CapturedFrameControlValues ControlValues { get; }
  }
  public enum KnownVideoProfile {
    HdrWithWcgPhoto = 8,
    HdrWithWcgVideo = 7,
    HighFrameRate = 5,
    VariablePhotoSequence = 6,
    VideoHdr8 = 9,
  }
  public sealed class MediaCaptureSettings {
    IDirect3DDevice Direct3D11Device { get; }
  }
  public sealed class MediaCaptureVideoProfile {
    IVectorView<MediaFrameSourceInfo> FrameSourceInfos { get; }
    IMapView<Guid, object> Properties { get; }
  }
  public sealed class MediaCaptureVideoProfileMediaDescription {
    IMapView<Guid, object> Properties { get; }
    string Subtype { get; }
  }
}
namespace Windows.Media.Capture.Frames {
  public sealed class AudioMediaFrame
  public sealed class MediaFrameFormat {
    AudioEncodingProperties AudioEncodingProperties { get; }
  }
  public sealed class MediaFrameReference : IClosable {
    AudioMediaFrame AudioMediaFrame { get; }
  }
  public sealed class MediaFrameSourceController {
    AudioDeviceController AudioDeviceController { get; }
  }
  public sealed class MediaFrameSourceInfo {
    string ProfileId { get; }
    IVectorView<MediaCaptureVideoProfileMediaDescription> VideoProfileMediaDescription { get; }
  }
  public enum MediaFrameSourceKind {
    Audio = 4,
    Image = 5,
  }
}
namespace Windows.Media.Core {
  public sealed class MediaBindingEventArgs {
    void SetDownloadOperation(DownloadOperation downloadOperation);
  }
  public sealed class MediaSource : IClosable, IMediaPlaybackSource {
    DownloadOperation DownloadOperation { get; }
    public static MediaSource CreateFromDownloadOperation(DownloadOperation downloadOperation);
  }
}
namespace Windows.Media.Devices {
  public sealed class VideoDeviceController : IMediaDeviceController {
    VideoTemporalDenoisingControl VideoTemporalDenoisingControl { get; }
  }
  public sealed class VideoTemporalDenoisingControl
  public enum VideoTemporalDenoisingMode
}
namespace Windows.Media.DialProtocol {
  public sealed class DialReceiverApp {
    IAsyncOperation<string> GetUniqueDeviceNameAsync();
  }
}
namespace Windows.Media.MediaProperties {
  public static class MediaEncodingSubtypes {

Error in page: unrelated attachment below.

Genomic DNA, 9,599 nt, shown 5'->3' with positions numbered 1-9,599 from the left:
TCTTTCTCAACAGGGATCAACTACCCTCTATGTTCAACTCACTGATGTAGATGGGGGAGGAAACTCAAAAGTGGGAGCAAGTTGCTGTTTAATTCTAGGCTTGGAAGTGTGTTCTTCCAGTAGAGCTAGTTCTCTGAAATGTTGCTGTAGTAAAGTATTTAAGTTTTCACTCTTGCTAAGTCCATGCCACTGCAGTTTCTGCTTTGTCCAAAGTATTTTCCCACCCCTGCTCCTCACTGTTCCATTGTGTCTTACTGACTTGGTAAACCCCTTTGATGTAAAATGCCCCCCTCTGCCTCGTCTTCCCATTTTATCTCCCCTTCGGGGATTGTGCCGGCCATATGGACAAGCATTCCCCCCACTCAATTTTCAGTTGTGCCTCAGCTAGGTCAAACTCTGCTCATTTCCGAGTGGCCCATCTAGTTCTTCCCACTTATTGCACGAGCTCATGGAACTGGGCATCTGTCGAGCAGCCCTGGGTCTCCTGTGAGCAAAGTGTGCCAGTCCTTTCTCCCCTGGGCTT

public static string P010 { get; }
  }
  public enum MediaPixelFormat {
    P010 = 2,
  }
}
namespace Windows.Media.Playback {
  public sealed class MediaPlaybackSession {
    MediaRotation PlaybackRotation { get; set; }
    MediaPlaybackSessionOutputDegradationPolicyState GetOutputDegradationPolicyState();
  }
  public sealed class MediaPlaybackSessionOutputDegradationPolicyState
  public enum MediaPlaybackSessionVideoConstrictionReason
}
namespace Windows.Media.Streaming.Adaptive {
  public sealed class AdaptiveMediaSourceDiagnosticAvailableEventArgs {
    string ResourceContentType { get; }
    IReference<TimeSpan> ResourceDuration { get; }
  }
  public sealed class AdaptiveMediaSourceDownloadCompletedEventArgs {
    string ResourceContentType { get; }
    IReference<TimeSpan> ResourceDuration { get; }
  }
  public sealed class AdaptiveMediaSourceDownloadFailedEventArgs {
    string ResourceContentType { get; }
    IReference<TimeSpan> ResourceDuration { get; }
  }
  public sealed class AdaptiveMediaSourceDownloadRequestedEventArgs {
    string ResourceContentType { get; }
    IReference<TimeSpan> ResourceDuration { get; }
  }
}
namespace Windows.Networking.BackgroundTransfer {
  public sealed class DownloadOperation : IBackgroundTransferOperation, IBackgroundTransferOperationPriority {
    void MakeCurrentInTransferGroup();
  }
  public sealed class UploadOperation : IBackgroundTransferOperation, IBackgroundTransferOperationPriority {
    void MakeCurrentInTransferGroup();
  }
}
namespace Windows.Networking.Connectivity {
  public sealed class CellularApnContext {
    string ProfileName { get; set; }
  }
  public sealed class ConnectionProfileFilter {
    IReference<Guid> PurposeGuid { get; set; }
  }
  public sealed class WwanConnectionProfileDetails {
    WwanNetworkIPKind IPKind { get; }
    IVectorView<Guid> PurposeGuids { get; }
  }
  public enum WwanNetworkIPKind
}
namespace Windows.Networking.NetworkOperators {
  public sealed class MobileBroadbandAntennaSar {
    public MobileBroadbandAntennaSar(int antennaIndex, int sarBackoffIndex);
  }
  public sealed class MobileBroadbandModem {
    IAsyncOperation<MobileBroadbandPco> TryGetPcoAsync();
  }
  public sealed class MobileBroadbandModemIsolation
  public sealed class MobileBroadbandPco
  public sealed class MobileBroadbandPcoDataChangeTriggerDetails
  public sealed class TetheringEntitlementCheckTriggerDetails
}
namespace Windows.Networking.Sockets {
  public sealed class ServerMessageWebSocket : IClosable
  public sealed class ServerMessageWebSocketControl
  public sealed class ServerMessageWebSocketInformation
  public sealed class ServerStreamWebSocket : IClosable
  public sealed class ServerStreamWebSocketInformation
}
namespace Windows.Networking.Vpn {
  public sealed class VpnNativeProfile : IVpnProfile {
    string IDi { get; set; }
    VpnPayloadIdType IdiType { get; set; }
    string IDr { get; set; }
    VpnPayloadIdType IdrType { get; set; }
    bool IsImsConfig { get; set; }
    string PCscf { get; }
  }
  public enum VpnPayloadIdType
}
namespace Windows.Security.Authentication.Identity.Provider {
  public enum SecondaryAuthenticationFactorAuthenticationMessage {
    CanceledByUser = 22,
    CenterHand = 23,
    ConnectionRequired = 20,
    DeviceUnavaliable = 28,
    MoveHandCloser = 24,
    MoveHandFarther = 25,
    PlaceHandAbove = 26,
    RecognitionFailed = 27,
    TimeLimitExceeded = 21,
  }
}
namespace Windows.Services.Maps {
  public sealed class MapRouteDrivingOptions {
    IReference<DateTime> DepartureTime { get; set; }